Apple earns key legal victory against PsystarIn a crushing defeat for the clone Mac maker, Psystar was on the losing end of a crucial court decision in the company's ongoing legal battle with Apple.
Judge William Alsup ruled this week in a summary judgment that Psystar infringed on copyrights owned by Apple in order to place Mac OS X on unauthorized computers built and sold by the Florida corporation. In addition, Psystar was found to be in violation of the Digital Millennium Copyright Act by circumventing Apple's protection barrier that prevents installation of its operating system on third-party hardware.
"Psystar infringed Apple's exclusive right to create derivative works of Mac OS X," the ruling reads. "Specifically, it made three modifications: (1) replacing the Mac OS X bootloader with a different bootloader to enable an unauthorized copy of Mac OS X to run on Psystar's computers; (2) disabling and removing Apple kernel extension files; and (3) adding non-Apple kernel extensions."
Alsup also denied Psystar's own motion for summary judgment, in which the company attempted to prove that Apple engaged in copyright misuse. The judge ruled that Apple's End User License Agreement only attempts to control use of Apple's own software, which is within its rights.
The summary judgment does not mean that the trial is concluded, however. A number of issues remain to be resolved. Apple has alleged that Psystar has engaged in breach of contract, trademark infringement, trademark dilution, and unfair competition, among other activities.
The ruling was issued Nov. 13 in a San Francisco court. Another hearing has been scheduled for Dec. 14, and trial between the two companies is due to start in January 2010.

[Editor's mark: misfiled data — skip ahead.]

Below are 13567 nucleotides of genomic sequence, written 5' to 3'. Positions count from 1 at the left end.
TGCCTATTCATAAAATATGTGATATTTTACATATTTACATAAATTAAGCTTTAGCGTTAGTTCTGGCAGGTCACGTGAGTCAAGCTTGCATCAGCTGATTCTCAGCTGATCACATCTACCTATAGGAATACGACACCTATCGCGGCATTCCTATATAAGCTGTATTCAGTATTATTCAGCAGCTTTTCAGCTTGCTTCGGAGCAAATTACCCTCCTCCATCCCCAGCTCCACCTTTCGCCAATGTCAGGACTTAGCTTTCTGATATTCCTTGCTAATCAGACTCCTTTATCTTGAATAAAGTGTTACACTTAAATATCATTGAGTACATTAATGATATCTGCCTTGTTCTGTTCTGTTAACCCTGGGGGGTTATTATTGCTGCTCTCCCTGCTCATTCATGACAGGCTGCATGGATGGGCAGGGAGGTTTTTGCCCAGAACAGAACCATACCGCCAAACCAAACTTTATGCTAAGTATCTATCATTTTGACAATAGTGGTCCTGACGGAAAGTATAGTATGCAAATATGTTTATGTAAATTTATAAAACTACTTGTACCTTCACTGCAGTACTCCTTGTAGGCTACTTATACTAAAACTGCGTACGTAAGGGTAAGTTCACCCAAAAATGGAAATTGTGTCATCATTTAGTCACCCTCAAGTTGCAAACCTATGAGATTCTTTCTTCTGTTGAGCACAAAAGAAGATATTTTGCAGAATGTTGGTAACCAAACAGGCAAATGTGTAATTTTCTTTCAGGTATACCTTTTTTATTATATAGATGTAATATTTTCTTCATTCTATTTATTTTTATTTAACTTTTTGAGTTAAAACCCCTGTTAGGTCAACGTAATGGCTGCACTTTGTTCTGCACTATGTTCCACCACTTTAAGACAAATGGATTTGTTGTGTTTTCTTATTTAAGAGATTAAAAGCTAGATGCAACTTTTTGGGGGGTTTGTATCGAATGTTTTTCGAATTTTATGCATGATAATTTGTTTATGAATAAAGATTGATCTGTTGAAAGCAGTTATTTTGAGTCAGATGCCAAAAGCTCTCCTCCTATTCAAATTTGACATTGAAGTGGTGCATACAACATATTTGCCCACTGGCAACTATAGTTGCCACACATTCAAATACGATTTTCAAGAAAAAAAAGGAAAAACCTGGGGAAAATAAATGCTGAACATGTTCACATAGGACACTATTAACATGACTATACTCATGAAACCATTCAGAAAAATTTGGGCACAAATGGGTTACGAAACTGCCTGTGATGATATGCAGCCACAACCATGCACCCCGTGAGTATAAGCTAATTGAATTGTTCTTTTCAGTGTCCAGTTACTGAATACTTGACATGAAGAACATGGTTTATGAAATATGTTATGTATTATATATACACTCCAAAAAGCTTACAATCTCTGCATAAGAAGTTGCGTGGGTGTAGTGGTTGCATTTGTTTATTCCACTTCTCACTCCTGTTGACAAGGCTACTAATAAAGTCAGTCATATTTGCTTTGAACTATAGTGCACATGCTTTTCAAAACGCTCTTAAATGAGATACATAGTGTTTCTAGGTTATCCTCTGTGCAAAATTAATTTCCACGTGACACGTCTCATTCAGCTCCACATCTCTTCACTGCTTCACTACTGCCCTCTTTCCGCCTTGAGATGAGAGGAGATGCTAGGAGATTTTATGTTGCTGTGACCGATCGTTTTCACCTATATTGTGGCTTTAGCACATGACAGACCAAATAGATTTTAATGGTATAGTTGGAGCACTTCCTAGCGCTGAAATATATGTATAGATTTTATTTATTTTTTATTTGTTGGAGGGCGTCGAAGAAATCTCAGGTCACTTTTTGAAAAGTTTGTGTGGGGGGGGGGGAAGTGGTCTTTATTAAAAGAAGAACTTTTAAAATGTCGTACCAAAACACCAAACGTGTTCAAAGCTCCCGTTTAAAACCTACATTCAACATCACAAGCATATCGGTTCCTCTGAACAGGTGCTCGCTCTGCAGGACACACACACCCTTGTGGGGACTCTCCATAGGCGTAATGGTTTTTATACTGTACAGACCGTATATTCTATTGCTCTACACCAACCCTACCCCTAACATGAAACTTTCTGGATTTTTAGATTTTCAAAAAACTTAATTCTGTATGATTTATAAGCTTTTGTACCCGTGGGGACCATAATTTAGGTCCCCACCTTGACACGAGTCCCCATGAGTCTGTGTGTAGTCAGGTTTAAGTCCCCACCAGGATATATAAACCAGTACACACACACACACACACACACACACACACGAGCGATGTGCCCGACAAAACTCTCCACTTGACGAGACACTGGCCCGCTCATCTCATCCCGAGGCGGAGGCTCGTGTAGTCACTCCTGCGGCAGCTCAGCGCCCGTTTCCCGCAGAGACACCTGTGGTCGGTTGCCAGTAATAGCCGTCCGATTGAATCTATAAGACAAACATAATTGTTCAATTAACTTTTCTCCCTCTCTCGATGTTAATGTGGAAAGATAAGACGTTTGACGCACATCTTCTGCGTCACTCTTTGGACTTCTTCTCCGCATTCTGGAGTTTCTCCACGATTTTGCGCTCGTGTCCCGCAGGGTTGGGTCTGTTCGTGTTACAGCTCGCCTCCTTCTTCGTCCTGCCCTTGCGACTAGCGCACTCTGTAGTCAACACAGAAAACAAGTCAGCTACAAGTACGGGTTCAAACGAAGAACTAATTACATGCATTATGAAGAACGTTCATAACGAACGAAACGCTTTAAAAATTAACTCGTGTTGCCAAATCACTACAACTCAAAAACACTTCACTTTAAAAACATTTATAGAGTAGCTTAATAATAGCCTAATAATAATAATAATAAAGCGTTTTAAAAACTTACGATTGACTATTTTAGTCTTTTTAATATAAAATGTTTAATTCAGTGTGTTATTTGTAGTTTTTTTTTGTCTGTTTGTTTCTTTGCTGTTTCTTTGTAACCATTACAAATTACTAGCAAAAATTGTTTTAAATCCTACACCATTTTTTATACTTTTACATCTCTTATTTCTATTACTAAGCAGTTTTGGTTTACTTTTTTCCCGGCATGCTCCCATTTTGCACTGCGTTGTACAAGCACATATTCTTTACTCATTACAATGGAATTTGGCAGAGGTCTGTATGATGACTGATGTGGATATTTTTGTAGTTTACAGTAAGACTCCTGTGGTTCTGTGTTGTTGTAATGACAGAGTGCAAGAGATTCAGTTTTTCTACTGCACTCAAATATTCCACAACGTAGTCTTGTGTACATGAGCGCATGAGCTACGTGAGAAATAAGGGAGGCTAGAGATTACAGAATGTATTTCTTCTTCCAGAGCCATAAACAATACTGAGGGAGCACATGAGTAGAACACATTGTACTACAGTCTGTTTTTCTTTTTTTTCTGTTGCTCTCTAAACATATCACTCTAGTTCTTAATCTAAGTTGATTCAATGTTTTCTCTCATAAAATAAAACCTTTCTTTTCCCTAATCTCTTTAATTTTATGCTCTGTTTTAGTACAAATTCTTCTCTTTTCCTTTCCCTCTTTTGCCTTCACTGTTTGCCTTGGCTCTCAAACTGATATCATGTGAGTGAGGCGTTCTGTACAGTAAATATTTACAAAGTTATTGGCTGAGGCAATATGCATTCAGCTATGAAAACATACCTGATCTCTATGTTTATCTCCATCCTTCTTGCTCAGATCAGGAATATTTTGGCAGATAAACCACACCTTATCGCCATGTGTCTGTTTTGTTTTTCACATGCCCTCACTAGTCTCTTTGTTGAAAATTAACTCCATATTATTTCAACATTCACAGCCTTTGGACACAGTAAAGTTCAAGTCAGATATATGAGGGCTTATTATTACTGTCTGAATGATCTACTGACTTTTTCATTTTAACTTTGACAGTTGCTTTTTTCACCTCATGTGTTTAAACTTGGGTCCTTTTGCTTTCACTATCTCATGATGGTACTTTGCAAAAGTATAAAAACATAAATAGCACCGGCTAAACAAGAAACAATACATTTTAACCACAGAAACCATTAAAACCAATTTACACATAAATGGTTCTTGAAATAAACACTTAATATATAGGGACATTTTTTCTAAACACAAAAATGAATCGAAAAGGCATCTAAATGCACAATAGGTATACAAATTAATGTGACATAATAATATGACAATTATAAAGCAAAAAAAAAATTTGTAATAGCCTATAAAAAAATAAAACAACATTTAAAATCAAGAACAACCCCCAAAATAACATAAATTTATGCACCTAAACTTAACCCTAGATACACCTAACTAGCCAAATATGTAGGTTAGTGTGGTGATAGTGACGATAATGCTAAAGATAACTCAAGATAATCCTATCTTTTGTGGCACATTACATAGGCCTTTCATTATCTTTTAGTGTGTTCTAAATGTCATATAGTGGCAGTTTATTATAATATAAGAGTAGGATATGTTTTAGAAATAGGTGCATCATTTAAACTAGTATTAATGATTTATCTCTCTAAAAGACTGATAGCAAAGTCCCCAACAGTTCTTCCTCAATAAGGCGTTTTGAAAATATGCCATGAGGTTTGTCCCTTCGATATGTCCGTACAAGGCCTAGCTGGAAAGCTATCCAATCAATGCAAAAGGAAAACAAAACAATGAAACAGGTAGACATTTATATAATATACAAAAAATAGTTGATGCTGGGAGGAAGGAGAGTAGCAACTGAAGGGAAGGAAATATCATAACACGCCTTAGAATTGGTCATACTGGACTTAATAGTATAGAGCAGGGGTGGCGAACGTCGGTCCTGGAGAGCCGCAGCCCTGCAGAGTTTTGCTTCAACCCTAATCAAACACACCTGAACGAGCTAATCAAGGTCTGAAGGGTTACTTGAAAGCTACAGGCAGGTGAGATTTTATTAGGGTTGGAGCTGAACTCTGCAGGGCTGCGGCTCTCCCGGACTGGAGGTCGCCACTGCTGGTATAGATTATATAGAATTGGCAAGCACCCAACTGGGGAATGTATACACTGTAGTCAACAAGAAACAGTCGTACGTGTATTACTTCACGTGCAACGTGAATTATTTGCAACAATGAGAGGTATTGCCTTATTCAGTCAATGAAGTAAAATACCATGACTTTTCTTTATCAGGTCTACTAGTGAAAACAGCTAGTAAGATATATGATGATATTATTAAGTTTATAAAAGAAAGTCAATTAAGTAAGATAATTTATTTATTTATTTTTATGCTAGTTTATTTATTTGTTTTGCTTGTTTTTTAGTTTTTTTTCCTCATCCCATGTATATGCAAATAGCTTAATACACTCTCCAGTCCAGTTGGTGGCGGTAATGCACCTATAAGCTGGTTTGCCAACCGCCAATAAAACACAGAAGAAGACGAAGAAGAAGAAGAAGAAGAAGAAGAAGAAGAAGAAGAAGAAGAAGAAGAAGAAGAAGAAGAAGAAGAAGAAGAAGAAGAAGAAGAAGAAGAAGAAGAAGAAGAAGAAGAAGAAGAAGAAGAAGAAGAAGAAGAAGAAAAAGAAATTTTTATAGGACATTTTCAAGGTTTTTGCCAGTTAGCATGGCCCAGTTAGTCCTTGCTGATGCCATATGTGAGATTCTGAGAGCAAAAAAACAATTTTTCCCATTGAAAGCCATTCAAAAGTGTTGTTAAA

The decision came after both companies requested summary judgments, which turned into a positive for Apple and a significant defeat for Psystar.
It's just the latest of many setbacks for Psystar as it has attempted to defend itself from Apple's suit. In September, a member of the Psystar defense team withdrew himself from the case. And in July, the Florida-based corporation brought on a new legal team after it emerged from bankruptcy.
The company — which sells machines with Snow Leopard, Apple's latest operating system, preinstalled — in October began to license its virtualization technology to third-party hardware vendors. The Psystar OEM Licensing Program intends to allow Intel machines made by companies other than Apple to run Mac OS X 10.6.
On Topic: General
- Review: DJI's Phantom 4 sets new standard for affordable drones
- This week on AI: 'iPhone 7' holds back, 2017 Apple Watch plans, Thunderbolt Display gone & more
- Apple's FaceTime subject of renewed VoIP patent infringement lawsuit
- Apple's Campus 2 to use updated Bloom Energy fuel cells first deployed at NC data center
- Apple's iTunes, App Store, iBooks Store suffer unscheduled downtime [ux2]